Unisono simply duplicates data from one channel to another.
MIDI Chord is a chordizer plugin that harmonizes incoming notes if they are in the desired scale.
If the incoming note is diatonic in the listed scale, then it’s harmonized. If it is not, then the note is simply passed through normally. Here’s an example.
Set the plug-in to: Prime, 3rd, 5th. Scale: C Major:
- If I play C and G - the output notes would be C E G B D. C+3+5 and G+3+5.
- If I play C and Bb - the output notes would be C E G Bb. C+3+5 and Bb because Bb is not in the C major scale.
Unfortunately there does not appear to be a way to add more scales to this plugin, which makes it not particularly useful at times. It lacks automatic additions of non-diatonic intervals as well, which means for a C7, you must always play the dominant 7th yourself, it can not be automatically added.
MIDI Chromatic Transpose
Chromatic transpose is more than just transposing every note up or down by n semitones. It also has an inversion point function before the transposition.
The inversion function determines the note’s distance from the inversion point, then plays the note the same distance from that note in the opposing direction.
With my inversion point set to C3:
- If I play G3 then F2 comes out - G3 is +7 semitones from C3, so the note -7 semitones from C3 is played: F2
DelayLine moves the incoming notes forward in time by the set value, optionally randomized. Randomized notes are kept in order even if the randomization would incidentally change their positions.
MIDI Duplicate Blocker
Duplicate blocker fixes overlapping note on/off messages and duplicate notes.
I wish every DAW had this. It’s extremely useful when working with experimental midi input sources or even a sorta-broken controller.
It’s also useful at times when combined with other MIDI filter plugins. It’s possible to come up with some interesting combinations of filters that make things go a little bit crazy.
MIDI Enforce Scale
Enforce Scale changes incoming note data to fit in to a specific major scale. Non-diatonic notes can be discarded, moved down or up.
Unfortunately there does not appear to be a way to add more scales to this plugin, which makes it not particularly useful at times.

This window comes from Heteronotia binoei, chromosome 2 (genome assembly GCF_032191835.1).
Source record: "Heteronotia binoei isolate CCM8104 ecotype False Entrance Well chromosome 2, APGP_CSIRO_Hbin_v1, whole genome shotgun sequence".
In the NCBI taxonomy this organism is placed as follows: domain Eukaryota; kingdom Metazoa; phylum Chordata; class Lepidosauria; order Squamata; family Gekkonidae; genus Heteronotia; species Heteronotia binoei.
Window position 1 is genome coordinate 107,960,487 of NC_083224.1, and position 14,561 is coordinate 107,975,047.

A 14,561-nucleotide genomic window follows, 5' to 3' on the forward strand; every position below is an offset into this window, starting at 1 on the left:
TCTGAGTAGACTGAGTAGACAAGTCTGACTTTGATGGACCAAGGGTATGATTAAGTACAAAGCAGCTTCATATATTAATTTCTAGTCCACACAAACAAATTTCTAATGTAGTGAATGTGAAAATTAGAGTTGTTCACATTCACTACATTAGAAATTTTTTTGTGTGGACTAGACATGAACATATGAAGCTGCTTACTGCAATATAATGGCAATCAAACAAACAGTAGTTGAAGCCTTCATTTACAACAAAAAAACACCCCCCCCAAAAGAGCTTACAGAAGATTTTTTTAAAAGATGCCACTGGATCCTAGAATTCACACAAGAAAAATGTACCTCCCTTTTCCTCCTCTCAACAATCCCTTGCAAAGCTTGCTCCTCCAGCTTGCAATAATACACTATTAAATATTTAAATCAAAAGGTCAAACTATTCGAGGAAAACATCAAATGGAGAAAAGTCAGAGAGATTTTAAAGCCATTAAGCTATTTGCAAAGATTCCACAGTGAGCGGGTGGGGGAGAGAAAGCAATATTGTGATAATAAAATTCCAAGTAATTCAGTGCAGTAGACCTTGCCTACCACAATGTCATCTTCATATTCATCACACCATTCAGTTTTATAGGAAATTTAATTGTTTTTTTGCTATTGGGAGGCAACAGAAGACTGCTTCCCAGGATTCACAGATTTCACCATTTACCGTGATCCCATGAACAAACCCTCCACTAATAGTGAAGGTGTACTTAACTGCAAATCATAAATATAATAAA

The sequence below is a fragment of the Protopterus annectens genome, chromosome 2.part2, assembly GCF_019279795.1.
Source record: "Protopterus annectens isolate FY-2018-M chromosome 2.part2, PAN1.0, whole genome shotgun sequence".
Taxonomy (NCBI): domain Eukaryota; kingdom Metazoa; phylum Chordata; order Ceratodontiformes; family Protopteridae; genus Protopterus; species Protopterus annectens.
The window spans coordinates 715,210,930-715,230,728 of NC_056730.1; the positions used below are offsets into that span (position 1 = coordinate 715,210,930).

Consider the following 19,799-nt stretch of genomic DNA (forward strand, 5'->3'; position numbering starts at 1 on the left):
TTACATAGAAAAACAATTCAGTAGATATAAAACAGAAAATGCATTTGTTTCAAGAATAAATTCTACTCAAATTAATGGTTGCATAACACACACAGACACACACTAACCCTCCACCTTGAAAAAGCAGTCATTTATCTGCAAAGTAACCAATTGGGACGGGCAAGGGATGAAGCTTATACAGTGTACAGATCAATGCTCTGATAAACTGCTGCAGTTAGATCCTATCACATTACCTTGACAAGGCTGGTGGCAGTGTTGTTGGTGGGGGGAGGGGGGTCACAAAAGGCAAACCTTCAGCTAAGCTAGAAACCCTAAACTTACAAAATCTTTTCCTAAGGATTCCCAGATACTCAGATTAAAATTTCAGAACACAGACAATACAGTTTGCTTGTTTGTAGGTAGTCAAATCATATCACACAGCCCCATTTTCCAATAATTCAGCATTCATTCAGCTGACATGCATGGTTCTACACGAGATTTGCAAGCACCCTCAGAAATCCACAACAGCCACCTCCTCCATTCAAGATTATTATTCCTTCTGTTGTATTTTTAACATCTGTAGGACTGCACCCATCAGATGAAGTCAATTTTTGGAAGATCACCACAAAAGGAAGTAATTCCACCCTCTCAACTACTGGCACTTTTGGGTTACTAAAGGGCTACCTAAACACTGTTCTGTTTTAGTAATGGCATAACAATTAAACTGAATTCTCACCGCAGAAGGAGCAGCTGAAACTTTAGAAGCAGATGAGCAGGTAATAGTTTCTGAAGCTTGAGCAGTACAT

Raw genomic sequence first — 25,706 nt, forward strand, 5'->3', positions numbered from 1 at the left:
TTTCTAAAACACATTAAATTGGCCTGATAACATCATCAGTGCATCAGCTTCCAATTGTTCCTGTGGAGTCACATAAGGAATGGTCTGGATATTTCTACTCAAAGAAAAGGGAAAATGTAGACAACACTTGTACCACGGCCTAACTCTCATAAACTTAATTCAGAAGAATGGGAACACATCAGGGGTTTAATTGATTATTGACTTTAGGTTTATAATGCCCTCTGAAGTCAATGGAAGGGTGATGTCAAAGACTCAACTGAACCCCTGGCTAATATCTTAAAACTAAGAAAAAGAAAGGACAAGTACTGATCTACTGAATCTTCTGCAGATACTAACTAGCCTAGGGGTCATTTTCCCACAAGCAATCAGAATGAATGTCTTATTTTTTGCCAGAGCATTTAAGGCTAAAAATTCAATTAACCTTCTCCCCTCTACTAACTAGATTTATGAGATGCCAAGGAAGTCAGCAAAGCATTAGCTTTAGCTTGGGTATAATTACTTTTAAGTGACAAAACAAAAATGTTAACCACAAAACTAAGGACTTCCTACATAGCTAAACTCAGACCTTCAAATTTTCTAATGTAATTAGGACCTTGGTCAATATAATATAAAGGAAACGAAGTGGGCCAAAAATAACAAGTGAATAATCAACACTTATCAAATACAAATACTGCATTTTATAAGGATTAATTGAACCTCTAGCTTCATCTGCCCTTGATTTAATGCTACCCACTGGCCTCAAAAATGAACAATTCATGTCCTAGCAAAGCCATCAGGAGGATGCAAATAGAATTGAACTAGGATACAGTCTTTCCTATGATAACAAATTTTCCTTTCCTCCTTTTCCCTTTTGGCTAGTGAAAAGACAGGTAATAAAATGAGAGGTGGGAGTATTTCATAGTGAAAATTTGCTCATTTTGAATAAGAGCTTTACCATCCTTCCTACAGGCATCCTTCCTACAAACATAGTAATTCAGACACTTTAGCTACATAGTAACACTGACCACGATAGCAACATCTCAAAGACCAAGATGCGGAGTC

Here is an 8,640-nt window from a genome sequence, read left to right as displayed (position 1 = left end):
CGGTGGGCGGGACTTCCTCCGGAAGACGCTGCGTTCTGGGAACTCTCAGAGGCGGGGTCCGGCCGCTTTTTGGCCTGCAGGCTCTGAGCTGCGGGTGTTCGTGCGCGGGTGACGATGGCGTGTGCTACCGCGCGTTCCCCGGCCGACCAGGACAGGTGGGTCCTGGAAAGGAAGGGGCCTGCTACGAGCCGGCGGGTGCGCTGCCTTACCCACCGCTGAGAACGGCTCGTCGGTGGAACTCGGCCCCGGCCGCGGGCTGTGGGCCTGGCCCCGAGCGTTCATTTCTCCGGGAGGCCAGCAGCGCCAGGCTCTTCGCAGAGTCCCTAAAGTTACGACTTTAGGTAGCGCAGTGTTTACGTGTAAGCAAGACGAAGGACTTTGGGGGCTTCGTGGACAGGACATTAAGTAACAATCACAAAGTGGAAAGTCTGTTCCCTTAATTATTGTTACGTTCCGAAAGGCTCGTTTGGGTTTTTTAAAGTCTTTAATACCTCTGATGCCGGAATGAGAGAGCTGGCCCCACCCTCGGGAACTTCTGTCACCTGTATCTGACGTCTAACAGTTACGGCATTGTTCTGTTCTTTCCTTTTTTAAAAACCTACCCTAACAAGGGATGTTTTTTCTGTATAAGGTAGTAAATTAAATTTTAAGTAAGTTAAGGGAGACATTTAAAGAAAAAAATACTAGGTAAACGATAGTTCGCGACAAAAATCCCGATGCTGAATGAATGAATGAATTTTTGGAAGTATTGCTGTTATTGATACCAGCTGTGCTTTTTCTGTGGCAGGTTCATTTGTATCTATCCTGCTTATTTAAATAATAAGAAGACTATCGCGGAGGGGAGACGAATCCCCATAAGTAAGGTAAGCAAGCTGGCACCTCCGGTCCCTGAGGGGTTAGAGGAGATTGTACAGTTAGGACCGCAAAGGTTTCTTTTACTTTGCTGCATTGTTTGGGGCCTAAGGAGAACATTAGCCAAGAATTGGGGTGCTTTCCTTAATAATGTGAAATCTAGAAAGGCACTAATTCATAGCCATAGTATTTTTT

MIDI Event Filter
Event filter allows you to block a wide variety of data in your MIDI data stream. The GUI is fairly self-explanatory
MIDI Key-Range Filter
Key range simply filters notes inside or outside a specific range on a specific channel.
Key split splits incoming notes in to 2 sections which can be sent to different channels after being transposed. This allows you to play 2 different sounds on different parts of your keyboard.
Multiple key splits can be stacked to make for more complex splits.
One of the better aspects of this is that changing the split point doesn’t leave you with hanging notes.
MIDI Monophonic Legato
This is a note latch. It lets one note play at a time and automatically holds the last note until it is repeated. Any new note cuts off all previous notes.
MIDI Note Toggle
Note toggle is like Monophonic Legato, except a note is only turned off by playing the same note. Note Toggle can be used to slowly build large chords without holding your fingers down on the keyboard for instance.
MIDI Note Transpose
Note transpose allows you to individually transpose each pitch class by up to 12 semitones.
The sorting of the semitone amounts is weird currently though. 1, 10, 11, 12, 2, 3, 4, etc… Still it works great.
MIDI N-Tap Delay
N-Tap delay is where the fun is. It plays the original note, plus a select number of repeats at the tempo and time division that you select. The velocity of the repeats is changed by the velocity ramp on each repeat.